For almost all Southerners, a summer without a seemingly endless supply of peaches is unthinkable. But growers say the unthinkable is about to happen in America’s cobbler belt. A double punch of unseasonably warm winter weather and an ill-timed freeze has devastated the peach crop.
Production in Georgia might be a quarter of what it was in 2016, when the state produced 43,000 tons of peaches, according to the United States Department of Agriculture. In South Carolina, which is second only to California in peach production, the numbers are as bad or worse. As much as 85 to 90 percent of the state’s peach crop is gone, according to the South Carolina Department of Agriculture. The state’s peaches usually bring in about $90 million a year, and their impact on the greater economy is three times that much.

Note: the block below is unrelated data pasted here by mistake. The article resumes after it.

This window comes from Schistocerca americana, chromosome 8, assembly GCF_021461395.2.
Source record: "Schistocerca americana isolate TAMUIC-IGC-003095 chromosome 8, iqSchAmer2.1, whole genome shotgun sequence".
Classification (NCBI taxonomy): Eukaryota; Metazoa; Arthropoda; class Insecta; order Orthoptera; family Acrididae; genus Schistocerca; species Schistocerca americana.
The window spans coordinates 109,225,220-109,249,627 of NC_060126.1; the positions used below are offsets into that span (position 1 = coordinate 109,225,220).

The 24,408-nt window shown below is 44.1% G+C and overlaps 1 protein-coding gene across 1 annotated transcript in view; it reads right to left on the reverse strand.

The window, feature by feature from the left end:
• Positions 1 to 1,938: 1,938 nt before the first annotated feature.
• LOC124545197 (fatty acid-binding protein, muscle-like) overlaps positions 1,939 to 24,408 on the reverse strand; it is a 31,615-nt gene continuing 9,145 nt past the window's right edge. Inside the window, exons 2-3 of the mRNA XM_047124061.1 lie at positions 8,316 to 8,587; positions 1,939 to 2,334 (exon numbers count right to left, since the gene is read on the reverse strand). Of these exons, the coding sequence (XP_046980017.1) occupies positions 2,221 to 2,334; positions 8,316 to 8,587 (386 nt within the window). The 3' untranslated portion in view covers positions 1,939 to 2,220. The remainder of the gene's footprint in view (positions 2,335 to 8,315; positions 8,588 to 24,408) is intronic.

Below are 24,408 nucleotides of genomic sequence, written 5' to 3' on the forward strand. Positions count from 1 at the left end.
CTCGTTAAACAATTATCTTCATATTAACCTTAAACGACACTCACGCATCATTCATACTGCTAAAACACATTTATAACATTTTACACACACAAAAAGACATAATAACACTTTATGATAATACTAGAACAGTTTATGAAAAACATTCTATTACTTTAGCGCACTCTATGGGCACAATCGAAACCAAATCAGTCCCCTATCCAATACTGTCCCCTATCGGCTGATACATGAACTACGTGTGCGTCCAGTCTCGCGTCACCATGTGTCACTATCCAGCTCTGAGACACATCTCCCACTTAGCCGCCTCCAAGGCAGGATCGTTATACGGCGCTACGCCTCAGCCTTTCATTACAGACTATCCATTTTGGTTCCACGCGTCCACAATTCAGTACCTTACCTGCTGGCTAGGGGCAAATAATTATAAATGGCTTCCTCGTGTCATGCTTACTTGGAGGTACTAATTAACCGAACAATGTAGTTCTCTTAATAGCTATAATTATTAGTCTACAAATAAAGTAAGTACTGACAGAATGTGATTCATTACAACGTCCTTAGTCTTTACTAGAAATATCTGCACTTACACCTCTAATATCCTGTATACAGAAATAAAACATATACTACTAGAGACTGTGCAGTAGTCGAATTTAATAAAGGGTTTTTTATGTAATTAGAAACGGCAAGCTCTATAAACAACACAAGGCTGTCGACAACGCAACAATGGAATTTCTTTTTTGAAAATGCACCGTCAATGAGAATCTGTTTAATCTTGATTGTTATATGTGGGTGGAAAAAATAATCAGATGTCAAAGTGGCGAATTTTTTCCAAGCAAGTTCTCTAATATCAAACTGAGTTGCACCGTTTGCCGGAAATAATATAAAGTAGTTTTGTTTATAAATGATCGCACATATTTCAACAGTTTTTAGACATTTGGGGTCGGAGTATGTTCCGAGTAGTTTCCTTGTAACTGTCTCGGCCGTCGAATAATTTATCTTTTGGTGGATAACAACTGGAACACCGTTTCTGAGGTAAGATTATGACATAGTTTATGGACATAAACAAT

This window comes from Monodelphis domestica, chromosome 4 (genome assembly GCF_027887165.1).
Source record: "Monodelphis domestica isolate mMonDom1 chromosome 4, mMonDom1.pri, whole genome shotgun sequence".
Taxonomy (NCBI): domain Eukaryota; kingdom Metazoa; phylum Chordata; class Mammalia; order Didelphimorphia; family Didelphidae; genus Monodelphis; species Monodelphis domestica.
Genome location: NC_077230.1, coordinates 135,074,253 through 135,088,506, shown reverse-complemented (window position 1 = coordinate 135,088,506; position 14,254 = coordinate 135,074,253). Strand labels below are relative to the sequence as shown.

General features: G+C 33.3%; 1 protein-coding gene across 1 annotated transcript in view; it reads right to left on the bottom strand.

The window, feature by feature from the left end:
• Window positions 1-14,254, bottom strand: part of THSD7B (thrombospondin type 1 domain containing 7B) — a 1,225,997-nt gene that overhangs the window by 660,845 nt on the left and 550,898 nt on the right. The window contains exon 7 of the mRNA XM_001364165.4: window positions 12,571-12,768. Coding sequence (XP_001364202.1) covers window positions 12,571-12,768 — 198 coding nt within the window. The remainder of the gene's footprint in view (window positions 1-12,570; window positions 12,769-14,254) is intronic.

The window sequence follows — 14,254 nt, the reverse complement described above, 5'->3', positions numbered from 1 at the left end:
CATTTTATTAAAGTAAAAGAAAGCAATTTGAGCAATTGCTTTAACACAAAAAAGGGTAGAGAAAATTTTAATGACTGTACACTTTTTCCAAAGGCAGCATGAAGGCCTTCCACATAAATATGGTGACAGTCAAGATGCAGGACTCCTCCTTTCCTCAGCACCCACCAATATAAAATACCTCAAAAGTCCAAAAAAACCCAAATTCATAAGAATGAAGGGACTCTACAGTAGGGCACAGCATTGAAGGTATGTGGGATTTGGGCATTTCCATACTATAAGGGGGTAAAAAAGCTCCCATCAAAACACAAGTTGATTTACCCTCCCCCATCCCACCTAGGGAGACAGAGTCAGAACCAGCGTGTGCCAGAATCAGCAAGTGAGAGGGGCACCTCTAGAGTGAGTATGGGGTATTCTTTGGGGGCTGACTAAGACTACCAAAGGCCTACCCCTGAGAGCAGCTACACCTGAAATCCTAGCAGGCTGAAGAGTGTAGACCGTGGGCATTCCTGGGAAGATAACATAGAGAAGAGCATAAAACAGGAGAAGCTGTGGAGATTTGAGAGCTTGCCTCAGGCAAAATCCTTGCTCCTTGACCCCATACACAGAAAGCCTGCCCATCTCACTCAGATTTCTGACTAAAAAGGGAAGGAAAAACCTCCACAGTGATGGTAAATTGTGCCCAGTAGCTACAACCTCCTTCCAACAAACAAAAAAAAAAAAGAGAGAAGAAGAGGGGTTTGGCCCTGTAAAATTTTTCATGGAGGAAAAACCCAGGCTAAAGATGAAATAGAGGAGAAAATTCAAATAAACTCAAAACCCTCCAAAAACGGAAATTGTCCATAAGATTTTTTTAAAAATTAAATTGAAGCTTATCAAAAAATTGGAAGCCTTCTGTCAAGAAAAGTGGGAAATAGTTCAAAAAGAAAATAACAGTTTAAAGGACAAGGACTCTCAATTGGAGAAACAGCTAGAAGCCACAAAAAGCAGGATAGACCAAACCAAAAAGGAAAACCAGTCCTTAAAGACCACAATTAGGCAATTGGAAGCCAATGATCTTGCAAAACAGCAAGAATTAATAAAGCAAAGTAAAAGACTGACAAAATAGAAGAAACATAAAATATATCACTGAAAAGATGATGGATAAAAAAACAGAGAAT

“It’s just really, really bad,” said Juan Carlos Melgar, an assistant professor of pomology at Clemson University in Clemson, S.C. “Historically bad.”